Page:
A suburban Chicago woman is seeking more than $50,000 in damages from a restaurant that she alleges served her lasagna layered with “piping hot” marinara sauce that severely burned her hand. The incident happened on December 7 at Osteria Ottimo Ristorante in south suburban Orland Park. The personal injury lawsuit, filed Tuesday in Cook County circuit court, argues that restaurant staff was negligent in serving hot food and failed to allow the lasagna to cool.
The plaintiff claims to have a huge scalding burn on her left hand. The sauce squirted from the lasagna on to her left hand as her right hand cut into the lasagna with a fork, according to the Tribune. The restaurant failed to train staff to serve food at the proper temperature and workers neglected to warn the customers, according to the lawsuit. The woman alleges that the burns have caused her to miss work as well as the familiar “great physical pain and mental anguish.”
As the Trib pointed, this isn’t the first time a customer has sued a restaurant over the temperature of what was served. The most famous instance could be a 1992 case when a court ruled against McDonald’s. An Albuquerque, New Mexico location served hot coffee to a 79-year-old woman in a drive-thru. The victim proceeded to spill the drink in her lap. She was awarded $2.7 million in punitive damages initially, but agreed to a settlement with McDonald’s over its “reckless, callous, and willful” conduct.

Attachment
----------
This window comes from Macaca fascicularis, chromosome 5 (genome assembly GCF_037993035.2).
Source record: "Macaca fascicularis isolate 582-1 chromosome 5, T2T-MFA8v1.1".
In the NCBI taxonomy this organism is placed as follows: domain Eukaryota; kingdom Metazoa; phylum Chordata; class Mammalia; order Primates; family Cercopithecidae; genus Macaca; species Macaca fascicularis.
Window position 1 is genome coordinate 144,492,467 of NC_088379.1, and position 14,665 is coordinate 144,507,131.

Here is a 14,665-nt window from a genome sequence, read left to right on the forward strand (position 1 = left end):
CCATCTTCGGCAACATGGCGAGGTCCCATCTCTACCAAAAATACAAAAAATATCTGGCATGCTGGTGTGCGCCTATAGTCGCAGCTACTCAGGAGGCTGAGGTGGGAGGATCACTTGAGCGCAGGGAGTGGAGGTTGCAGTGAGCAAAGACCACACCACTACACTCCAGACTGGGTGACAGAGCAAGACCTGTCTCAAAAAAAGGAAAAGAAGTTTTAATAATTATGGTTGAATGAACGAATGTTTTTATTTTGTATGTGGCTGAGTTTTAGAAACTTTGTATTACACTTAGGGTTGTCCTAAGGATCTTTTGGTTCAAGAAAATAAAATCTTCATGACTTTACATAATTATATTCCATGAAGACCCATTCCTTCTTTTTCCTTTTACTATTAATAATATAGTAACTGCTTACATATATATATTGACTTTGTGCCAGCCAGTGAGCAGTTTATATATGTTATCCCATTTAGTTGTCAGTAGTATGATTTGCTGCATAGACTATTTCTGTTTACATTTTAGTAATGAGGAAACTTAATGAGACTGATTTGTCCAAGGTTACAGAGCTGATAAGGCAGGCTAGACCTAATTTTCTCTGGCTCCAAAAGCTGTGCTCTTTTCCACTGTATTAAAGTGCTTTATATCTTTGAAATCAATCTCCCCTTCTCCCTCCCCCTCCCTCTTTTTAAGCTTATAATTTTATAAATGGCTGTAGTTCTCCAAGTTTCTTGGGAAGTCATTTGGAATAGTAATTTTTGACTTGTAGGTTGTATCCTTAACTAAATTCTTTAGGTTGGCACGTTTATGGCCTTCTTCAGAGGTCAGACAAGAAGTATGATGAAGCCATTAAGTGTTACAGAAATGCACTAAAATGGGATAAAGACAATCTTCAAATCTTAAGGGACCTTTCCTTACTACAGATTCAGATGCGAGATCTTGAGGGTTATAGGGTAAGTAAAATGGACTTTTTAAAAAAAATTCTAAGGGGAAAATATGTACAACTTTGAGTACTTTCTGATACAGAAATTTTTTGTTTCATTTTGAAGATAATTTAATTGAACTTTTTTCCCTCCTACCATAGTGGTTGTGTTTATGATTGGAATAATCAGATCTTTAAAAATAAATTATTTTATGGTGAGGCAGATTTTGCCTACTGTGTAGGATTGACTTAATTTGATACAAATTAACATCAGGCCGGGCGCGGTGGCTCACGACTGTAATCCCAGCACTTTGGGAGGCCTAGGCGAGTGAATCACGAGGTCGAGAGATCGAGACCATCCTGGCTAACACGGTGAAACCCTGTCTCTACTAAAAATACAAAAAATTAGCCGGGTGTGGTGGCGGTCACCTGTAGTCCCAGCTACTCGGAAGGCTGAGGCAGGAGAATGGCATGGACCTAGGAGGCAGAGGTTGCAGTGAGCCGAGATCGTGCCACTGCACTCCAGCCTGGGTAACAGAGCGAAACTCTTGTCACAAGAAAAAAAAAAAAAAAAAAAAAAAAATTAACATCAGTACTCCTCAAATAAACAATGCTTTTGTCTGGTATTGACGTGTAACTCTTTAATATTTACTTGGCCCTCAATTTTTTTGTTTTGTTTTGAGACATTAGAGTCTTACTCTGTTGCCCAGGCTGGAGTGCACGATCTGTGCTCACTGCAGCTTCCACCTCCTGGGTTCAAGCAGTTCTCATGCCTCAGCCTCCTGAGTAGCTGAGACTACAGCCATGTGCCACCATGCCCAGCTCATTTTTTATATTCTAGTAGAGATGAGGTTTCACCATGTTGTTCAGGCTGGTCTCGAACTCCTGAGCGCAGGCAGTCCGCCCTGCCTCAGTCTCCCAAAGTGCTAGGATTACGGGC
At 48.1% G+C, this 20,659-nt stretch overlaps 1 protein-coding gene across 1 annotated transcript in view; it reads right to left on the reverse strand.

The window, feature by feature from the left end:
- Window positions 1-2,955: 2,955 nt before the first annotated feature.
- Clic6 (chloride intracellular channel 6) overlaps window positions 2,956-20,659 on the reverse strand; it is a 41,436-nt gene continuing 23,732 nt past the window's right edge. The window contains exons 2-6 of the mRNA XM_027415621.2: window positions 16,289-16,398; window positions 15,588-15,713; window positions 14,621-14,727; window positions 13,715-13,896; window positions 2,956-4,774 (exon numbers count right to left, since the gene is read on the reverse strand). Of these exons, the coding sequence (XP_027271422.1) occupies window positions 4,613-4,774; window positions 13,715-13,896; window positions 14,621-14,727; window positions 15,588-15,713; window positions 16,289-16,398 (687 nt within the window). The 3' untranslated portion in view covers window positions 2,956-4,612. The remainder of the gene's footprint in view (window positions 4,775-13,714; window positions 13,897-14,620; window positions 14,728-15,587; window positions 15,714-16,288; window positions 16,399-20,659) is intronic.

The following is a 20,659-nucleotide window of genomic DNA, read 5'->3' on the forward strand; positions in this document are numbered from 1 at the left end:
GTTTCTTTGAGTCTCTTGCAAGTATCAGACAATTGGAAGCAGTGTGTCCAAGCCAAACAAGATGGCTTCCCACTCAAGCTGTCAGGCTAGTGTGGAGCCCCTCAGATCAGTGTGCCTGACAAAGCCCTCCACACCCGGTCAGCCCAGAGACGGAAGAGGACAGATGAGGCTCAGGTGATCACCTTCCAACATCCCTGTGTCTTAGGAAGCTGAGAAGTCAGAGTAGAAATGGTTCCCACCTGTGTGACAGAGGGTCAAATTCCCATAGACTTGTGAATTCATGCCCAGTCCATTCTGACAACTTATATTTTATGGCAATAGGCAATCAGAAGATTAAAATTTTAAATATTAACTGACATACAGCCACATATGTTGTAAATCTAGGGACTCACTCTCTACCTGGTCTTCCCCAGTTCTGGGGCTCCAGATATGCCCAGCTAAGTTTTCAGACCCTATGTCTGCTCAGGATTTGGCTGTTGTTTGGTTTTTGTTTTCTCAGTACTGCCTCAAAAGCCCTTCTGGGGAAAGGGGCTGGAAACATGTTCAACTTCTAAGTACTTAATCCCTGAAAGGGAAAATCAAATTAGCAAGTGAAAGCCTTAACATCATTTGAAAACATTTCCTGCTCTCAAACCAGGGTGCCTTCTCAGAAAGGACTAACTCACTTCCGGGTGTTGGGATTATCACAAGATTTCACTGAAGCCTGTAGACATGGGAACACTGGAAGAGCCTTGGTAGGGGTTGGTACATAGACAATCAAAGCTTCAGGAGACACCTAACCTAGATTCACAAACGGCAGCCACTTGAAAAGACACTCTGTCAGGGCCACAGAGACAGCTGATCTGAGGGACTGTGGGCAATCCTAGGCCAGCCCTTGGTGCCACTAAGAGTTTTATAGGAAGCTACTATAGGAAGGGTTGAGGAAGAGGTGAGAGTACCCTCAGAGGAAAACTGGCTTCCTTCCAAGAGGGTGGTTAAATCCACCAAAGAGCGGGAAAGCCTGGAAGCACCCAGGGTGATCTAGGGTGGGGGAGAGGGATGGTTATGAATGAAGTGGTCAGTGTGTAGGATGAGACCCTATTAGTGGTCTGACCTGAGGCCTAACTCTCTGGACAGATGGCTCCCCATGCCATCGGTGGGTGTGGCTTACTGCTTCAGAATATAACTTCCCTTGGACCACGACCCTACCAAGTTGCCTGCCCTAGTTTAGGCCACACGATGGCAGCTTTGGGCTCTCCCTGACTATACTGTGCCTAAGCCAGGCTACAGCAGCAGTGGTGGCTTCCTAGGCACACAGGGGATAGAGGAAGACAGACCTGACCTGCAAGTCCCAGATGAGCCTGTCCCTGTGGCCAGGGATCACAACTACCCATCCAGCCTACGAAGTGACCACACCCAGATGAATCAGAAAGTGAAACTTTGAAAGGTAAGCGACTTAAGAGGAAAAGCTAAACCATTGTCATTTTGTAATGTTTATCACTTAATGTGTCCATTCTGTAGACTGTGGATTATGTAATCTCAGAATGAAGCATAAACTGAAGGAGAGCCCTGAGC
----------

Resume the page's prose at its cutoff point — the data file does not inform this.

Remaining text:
Osteria Ottimo is a 10-year-old restaurant owned by Patrick Concannon. He was the consulting chef on Platiyo, a Lakeview Mexican restaurant owned by Scott Harris of Mia Francesca fame. Platiyo closed in 2008 after a three-year run. His family also owned Don Juan in Chicago’s Edison Park neighborhood.
- Lawsuit: ‘Piping hot’ sauce squirted from lasagna at Orland restaurant, severely burned diner’s hand [Daily Southtown]
- The McDonalds’ Coffee Case [Huffington Post]